Super Lawyers
William C. Altreuter

Friday, May 02, 2008

When I saw this picture on the front page of the NYTimes Arts section today I knew I was lost. The trailer was great, but great trailers for comic book movies don't always mean that I'm there for the opening night-- sometimes I want to share the experience with my daughters, sometimes I'm traveling and my faithless family sees the movie without me-- what I'm saying is, circumstances can intervene, but for "Iron Man" I was going to be there.

"Well, it was funny, and explode-y," said A. when we walked out tonight. I'm not sure how she ranks comic book movies, because she never really read the source texts. "Iron Man" is certainly funny, and explode-y. It is a terrific piece of acting by Robert Downey, Jr., and it has some mighty nice work by Gwyneth Paltrow as well. It's funny to think that a character like Iron Man might be make coolest Marvel movie-- Shellhead is not really as iconic as Spiderman, or the Fantastic Four, but that is part of what makes the movie work. The mistakes most superhero movies make are things that "Iron Man" skates by. Is it true to the canonical text? No, it is not, but who cares? You really have to be way more into comics than anyone should be to think that the best way to make a movie about Iron Man would be to have Tony Stark captured by the Red Chinese-- having him held prisoner in a cave in Afghanistan works fine. The shrapnel near the heart thing-- about as subtle as Stan Lee or Jack Kirby ever got-- is beautifully done here, and if the advanced armor Stark invents once he is home doesn't fit into a briefcase, well, who ever thought that was "realistic"? There are loads of other details that don't really fir into what the strict frame of the comic books, but they get the main stuff right-- Stark is kind of an asshole, but he's trying to do do the right thing, too. Also, the tin suit is cool, and there are many explosions. There are also a lot of good jokes-- A. didn't catch it, but I laughed aloud when I heard Stark's ringtone. And even though he was a big idea stealer, at this point watching for Stan Lee has become like watching for Alfred Hitchcock, and Stan's cameo is a good joke in this one.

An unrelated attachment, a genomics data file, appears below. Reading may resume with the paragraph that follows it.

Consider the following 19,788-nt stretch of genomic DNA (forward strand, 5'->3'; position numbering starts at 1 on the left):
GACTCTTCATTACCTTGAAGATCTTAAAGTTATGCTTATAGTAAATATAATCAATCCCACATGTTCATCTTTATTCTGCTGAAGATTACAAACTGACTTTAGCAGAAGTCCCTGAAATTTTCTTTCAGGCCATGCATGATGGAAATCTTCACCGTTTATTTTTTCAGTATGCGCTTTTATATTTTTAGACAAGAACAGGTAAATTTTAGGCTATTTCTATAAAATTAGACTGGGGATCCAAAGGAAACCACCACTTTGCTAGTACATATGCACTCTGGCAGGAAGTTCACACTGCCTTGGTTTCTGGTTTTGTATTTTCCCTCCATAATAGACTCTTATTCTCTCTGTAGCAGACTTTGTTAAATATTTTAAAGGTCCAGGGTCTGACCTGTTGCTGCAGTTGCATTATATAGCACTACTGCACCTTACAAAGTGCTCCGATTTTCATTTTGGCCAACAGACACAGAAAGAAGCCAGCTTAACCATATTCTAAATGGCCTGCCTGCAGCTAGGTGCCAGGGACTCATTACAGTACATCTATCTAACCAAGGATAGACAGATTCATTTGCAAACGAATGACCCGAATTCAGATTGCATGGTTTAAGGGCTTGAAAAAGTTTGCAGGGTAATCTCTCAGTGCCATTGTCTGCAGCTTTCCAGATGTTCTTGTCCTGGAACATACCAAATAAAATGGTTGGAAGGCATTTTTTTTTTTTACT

It's funny-- in order to make Iron Make work as a movie I think you really do need to have an actor with the ability of Robert Downey, Jr.-- you just wouldn't care otherwise. Iron Man is an impassive appearing suit of armor without that-- it would be a movie about a robot. The other thing that is interesting to think about is that in a lot of ways a charater that looks like a robot is more interesting to us than a lot of other superhero characters because the armor is, in a funny way, more realistic than what most superheros wear. As a fantasy the idea of climbing into a kind of space suit is a lot more appealing than getting a special ring and wearing a spandex unitard, even if the unitard is mostly slimming black. We may never see a good movie about the Hulk-- there is a new one coming this summer, and it looks like it is probably going to make the same mistakes as the last one-- but Iron Man, for all that he's probably not anyone's real favorite, works well in the movies. In a way he is sort of the ultimate James Bond.

"Iron Man" is explode-y and good. Go see it.

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